TWiG 2008-03-24

The Appeal of the Unknown

by Mike Schiller

23 March 2008


There’s something satisfying about taking a look through a list of games, finding a name that means nothing to you, looking up that name, and suddenly becoming utterly, hopelessly intrigued by the story behind that unfamiliar name.

The name this week: Opoona.

Even if you love gaming, you live and breathe it, you spend hours every day playing, studying, reading, and writing about games, it’s entirely possible that Opoona escaped your notice.  For one, it’s on the Wii, an utter shovelware dumping ground of late, one where prior research is becoming absolutely necessary in buying games if only for the sake of avoiding things like Ninjabread Man and Anubis.  Something with as impenetrable a title as Opoona is bound to be overlooked, assumed to be not worth our time.

Still, there’s more to the story.  Opoona is like the Zak and Wiki of Japan, well-received on a critical level but utterly ignored by the public.  It’s an adventure/role-playing experience, apparently moderately long on the first playthrough and utterly gargantuan if you are to complete all of the objectives.  The unique, cute, perfect-for-the-Wii art design is by a Dragon Quest alum, which is another mark in its favor.  It’s innovative in its control, even for the Wii, featuring the first Nunchuck-only control scheme to be found on the system.  Still, its highly Japanese flavor and the relative commercial flavor of it can’t have made it a probable candidate for Americanization.

And yet, it’s on its way.  This week, even.

One should almost want to buy Opoona on principle, assuming that those critics who reviewed it upon its initial Japanese release knew what they were talking about.  It’s the sort of game that could help to legitimize third-party software on the Wii, the type of game that could stifle the detractors who assume that the Wii is only good for games created by Nintendo itself, with the occasional exception of the inexplicably popular set of mini-games (hello, Carnival Games).  Sadly, there’s a good chance nobody will buy it.  Prove me wrong, America.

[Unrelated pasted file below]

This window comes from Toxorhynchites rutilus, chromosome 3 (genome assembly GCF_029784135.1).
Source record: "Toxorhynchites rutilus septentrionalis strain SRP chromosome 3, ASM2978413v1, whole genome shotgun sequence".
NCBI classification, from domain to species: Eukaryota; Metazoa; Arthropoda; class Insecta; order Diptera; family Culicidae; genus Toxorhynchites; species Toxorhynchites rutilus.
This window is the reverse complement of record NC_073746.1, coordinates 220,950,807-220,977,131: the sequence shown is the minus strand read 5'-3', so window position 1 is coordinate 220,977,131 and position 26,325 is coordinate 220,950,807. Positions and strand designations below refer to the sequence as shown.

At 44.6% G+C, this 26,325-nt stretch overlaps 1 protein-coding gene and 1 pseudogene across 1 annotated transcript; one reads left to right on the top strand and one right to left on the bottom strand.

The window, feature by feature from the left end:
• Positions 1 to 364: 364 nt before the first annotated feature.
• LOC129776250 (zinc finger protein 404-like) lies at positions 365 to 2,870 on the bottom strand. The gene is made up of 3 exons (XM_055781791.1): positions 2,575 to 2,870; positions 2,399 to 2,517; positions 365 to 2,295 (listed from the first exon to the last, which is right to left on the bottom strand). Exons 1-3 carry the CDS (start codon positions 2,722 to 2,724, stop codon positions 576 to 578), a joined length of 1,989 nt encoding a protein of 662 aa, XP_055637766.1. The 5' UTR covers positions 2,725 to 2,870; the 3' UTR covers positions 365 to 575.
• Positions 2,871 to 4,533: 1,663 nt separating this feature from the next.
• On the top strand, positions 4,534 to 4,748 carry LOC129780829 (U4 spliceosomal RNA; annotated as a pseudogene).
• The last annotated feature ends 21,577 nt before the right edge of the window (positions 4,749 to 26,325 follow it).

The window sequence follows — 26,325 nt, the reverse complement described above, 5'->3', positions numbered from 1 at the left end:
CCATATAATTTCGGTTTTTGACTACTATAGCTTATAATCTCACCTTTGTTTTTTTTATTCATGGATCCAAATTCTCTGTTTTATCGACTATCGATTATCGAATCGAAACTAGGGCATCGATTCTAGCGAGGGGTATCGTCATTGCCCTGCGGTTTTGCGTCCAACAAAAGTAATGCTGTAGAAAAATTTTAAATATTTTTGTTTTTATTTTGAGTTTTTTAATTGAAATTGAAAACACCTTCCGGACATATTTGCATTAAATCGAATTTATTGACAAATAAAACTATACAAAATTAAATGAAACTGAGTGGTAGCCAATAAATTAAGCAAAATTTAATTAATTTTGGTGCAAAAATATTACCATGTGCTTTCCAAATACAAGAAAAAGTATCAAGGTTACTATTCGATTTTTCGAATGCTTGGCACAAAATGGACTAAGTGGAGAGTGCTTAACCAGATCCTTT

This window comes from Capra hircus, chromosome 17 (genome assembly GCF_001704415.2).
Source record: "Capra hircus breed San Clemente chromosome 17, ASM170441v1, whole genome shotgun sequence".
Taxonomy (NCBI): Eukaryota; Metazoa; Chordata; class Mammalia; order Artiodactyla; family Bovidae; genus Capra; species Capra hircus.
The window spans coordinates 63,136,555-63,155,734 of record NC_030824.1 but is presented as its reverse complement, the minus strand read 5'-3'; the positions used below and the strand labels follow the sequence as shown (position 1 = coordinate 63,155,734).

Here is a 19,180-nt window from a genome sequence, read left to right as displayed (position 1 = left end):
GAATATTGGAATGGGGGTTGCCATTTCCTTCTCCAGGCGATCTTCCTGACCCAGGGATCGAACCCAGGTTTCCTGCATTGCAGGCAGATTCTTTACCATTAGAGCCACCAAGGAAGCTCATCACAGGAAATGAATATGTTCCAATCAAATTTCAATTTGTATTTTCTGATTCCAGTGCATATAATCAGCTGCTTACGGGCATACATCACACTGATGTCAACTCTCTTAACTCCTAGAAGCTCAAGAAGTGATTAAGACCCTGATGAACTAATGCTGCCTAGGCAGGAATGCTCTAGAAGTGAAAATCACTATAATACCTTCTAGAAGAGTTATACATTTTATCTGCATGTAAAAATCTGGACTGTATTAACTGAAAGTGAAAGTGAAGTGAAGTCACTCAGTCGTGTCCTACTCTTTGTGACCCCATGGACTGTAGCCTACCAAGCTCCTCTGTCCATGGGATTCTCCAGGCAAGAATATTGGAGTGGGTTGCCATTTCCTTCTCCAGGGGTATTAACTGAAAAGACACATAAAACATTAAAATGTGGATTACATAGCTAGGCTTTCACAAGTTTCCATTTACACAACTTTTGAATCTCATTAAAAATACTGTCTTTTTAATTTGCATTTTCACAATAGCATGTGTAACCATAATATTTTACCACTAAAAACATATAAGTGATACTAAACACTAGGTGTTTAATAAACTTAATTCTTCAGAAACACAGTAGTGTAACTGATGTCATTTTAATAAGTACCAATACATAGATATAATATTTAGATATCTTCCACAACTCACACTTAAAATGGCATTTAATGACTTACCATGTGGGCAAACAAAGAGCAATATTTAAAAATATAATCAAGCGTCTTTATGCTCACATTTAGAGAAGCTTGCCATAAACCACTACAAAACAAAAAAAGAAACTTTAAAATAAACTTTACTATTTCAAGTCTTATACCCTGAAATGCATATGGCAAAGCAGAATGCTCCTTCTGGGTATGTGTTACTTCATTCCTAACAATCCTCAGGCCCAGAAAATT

Elsewhere, the action/role-playing of Crisis Core will likely give the Final Fantasy VII junkie set something to do for a month, and anyone up for a little bit of “Global Conquest” might do well to check out the new Command & Conquer 3 expansion.  Dark Sector looks like it may put some new spins on the FPS, and hey, if mini-games are your thing, there’s always Summer Sports.  The full list of this week’s releases is after the break…
Xbox 360:

Dark Sector (25 March)
Universe at War: Earth Assault (25 March)
Viking: Battle for Asgard (25 March)


Crisis Core: Final Fantasy VII (25 March)
Warriors Orochi (25 March)


Emergency Mayhem (25 March)
MiniCopter: Adventure Flight (25 March)
Obscure: The Aftermath (25 March)
Octomania (25 March)
Opoona (25 March)
Rebel Raiders: Operation Nighthawk (25 March)
Summer Sports: Paradise Island (27 March)


Naruto: Ultimate Ninja 3 (25 March)
Obscure: The Aftermath (25 March)


Dark Sector (25 March)
Viking: Battle for Asgard (25 March)


Harvest Moon DS Cute (25 March)
Ninja Gaiden Dragon Sword (25 March)
Plushees (25 March)
Mazes of Fate DS (26 March)


Command & Conquer 3: Kane’s Wrath (24 March)
Tales of Pirates (24 March)
Aggression - Reign over Europe (25 March)
Australia Zoo Quest (25 March)
Belief & Betrayal (25 March)
Escape From Paradise City (25 March)
Obscure: The Aftermath (25 March)
Warriors Orochi (25 March)
Guild Wars (Platinum Edition) (27 March)
Guild Wars Factions (Platinum Edition) (27 March)

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